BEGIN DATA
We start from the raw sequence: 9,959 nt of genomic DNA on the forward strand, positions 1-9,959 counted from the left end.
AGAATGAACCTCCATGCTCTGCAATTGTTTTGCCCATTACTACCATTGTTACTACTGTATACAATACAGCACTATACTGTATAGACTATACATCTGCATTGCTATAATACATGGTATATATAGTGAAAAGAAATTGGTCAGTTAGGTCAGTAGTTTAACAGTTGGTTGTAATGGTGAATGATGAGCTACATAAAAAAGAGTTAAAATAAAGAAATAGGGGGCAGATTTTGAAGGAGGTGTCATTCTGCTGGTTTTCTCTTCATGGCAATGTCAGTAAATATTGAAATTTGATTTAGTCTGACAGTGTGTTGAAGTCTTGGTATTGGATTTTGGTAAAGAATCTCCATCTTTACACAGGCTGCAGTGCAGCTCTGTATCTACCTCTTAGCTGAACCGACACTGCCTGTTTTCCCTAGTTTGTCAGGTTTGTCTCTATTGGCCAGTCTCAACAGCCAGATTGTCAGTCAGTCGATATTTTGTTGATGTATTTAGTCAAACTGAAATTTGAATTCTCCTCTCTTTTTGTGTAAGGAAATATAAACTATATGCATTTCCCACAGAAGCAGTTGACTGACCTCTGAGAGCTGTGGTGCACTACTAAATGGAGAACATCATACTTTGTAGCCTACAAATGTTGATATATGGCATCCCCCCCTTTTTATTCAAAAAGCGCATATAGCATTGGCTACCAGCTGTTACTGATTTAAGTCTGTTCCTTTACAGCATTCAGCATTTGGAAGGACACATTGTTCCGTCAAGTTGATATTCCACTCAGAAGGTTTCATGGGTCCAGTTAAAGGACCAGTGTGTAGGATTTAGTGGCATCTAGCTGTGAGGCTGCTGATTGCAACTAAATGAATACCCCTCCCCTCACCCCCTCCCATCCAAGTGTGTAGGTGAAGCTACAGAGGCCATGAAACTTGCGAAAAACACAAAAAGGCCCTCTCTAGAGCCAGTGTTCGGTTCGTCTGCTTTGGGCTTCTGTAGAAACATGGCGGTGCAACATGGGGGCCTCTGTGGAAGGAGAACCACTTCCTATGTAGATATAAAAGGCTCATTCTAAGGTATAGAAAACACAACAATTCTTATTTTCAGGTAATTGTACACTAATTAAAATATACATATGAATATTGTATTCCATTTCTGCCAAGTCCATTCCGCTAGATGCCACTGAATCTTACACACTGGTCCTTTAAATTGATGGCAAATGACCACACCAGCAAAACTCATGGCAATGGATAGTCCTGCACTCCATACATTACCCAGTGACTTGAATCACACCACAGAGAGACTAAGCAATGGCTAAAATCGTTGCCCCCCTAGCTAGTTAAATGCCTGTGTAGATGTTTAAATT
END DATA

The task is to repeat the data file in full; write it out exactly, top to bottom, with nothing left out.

We start from the raw sequence: 9,959 nt of genomic DNA on the forward strand, positions 1-9,959 counted from the left end.
AGAATGAACCTCCATGCTCTGCAATTGTTTTGCCCATTACTACCATTGTTACTACTGTATACAATACAGCACTATACTGTATAGACTATACATCTGCATTGCTATAATACATGGTATATATAGTGAAAAGAAATTGGTCAGTTAGGTCAGTAGTTTAACAGTTGGTTGTAATGGTGAATGATGAGCTACATAAAAAAGAGTTAAAATAAAGAAATAGGGGGCAGATTTTGAAGGAGGTGTCATTCTGCTGGTTTTCTCTTCATGGCAATGTCAGTAAATATTGAAATTTGATTTAGTCTGACAGTGTGTTGAAGTCTTGGTATTGGATTTTGGTAAAGAATCTCCATCTTTACACAGGCTGCAGTGCAGCTCTGTATCTACCTCTTAGCTGAACCGACACTGCCTGTTTTCCCTAGTTTGTCAGGTTTGTCTCTATTGGCCAGTCTCAACAGCCAGATTGTCAGTCAGTCGATATTTTGTTGATGTATTTAGTCAAACTGAAATTTGAATTCTCCTCTCTTTTTGTGTAAGGAAATATAAACTATATGCATTTCCCACAGAAGCAGTTGACTGACCTCTGAGAGCTGTGGTGCACTACTAAATGGAGAACATCATACTTTGTAGCCTACAAATGTTGATATATGGCATCCCCCCCTTTTTATTCAAAAAGCGCATATAGCATTGGCTACCAGCTGTTACTGATTTAAGTCTGTTCCTTTACAGCATTCAGCATTTGGAAGGACACATTGTTCCGTCAAGTTGATATTCCACTCAGAAGGTTTCATGGGTCCAGTTAAAGGACCAGTGTGTAGGATTTAGTGGCATCTAGCTGTGAGGCTGCTGATTGCAACTAAATGAATACCCCTCCCCTCACCCCCTCCCATCCAAGTGTGTAGGTGAAGCTACAGAGGCCATGAAACTTGCGAAAAACACAAAAAGGCCCTCTCTAGAGCCAGTGTTCGGTTCGTCTGCTTTGGGCTTCTGTAGAAACATGGCGGTGCAACATGGGGGCCTCTGTGGAAGGAGAACCACTTCCTATGTAGATATAAAAGGCTCATTCTAAGGTATAGAAAACACAACAATTCTTATTTTCAGGTAATTGTACACTAATTAAAATATACATATGAATATTGTATTCCATTTCTGCCAAGTCCATTCCGCTAGATGCCACTGAATCTTACACACTGGTCCTTTAAATTGATGGCAAATGACCACACCAGCAAAACTCATGGCAATGGATAGTCCTGCACTCCATACATTACCCAGTGACTTGAATCACACCACAGAGAGACTAAGCAATGGCTAAAATCGTTGCCCCCCTAGCTAGTTAAATGCCTGTGTAGATGTTTAAATT